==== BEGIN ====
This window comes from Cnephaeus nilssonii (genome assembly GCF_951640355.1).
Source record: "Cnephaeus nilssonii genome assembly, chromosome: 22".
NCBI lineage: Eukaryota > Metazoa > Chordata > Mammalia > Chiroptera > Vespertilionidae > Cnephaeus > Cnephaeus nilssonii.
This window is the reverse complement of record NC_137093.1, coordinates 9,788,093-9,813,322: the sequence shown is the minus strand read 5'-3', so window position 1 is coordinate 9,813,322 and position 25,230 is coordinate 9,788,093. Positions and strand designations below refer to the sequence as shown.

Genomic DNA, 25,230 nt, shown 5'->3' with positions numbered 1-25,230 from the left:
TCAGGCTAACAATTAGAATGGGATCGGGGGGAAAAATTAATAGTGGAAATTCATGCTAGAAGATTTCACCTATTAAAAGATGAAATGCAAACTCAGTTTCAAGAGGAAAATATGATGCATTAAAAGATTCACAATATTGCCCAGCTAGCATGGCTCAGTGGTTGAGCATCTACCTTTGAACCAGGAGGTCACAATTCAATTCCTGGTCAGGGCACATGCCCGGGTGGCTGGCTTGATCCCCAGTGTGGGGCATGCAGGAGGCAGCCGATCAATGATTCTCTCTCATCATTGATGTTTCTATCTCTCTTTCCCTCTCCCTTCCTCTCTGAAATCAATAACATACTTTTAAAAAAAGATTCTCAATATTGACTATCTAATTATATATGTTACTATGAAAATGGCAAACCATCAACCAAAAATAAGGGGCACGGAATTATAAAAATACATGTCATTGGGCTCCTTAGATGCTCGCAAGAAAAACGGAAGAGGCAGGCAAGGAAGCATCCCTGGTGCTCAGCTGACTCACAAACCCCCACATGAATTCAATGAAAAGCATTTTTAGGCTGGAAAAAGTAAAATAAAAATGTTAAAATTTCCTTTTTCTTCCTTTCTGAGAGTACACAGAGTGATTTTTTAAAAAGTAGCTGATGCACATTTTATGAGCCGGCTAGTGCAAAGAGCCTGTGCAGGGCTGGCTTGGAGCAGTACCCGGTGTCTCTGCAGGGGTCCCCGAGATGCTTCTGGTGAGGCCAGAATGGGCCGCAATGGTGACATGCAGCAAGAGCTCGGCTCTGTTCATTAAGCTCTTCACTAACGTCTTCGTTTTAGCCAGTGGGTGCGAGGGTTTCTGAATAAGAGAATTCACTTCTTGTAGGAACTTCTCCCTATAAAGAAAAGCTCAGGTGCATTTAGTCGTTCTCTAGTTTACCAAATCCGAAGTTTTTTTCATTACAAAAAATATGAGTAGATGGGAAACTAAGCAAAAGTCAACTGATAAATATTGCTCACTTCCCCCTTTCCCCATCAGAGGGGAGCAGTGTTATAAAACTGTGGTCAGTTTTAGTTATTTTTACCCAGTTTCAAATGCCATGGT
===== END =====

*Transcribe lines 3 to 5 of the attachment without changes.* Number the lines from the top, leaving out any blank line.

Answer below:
NCBI lineage: Eukaryota > Metazoa > Chordata > Mammalia > Chiroptera > Vespertilionidae > Cnephaeus > Cnephaeus nilssonii.
This window is the reverse complement of record NC_137093.1, coordinates 9,788,093-9,813,322: the sequence shown is the minus strand read 5'-3', so window position 1 is coordinate 9,813,322 and position 25,230 is coordinate 9,788,093. Positions and strand designations below refer to the sequence as shown.

Genomic DNA, 25,230 nt, shown 5'->3' with positions numbered 1-25,230 from the left: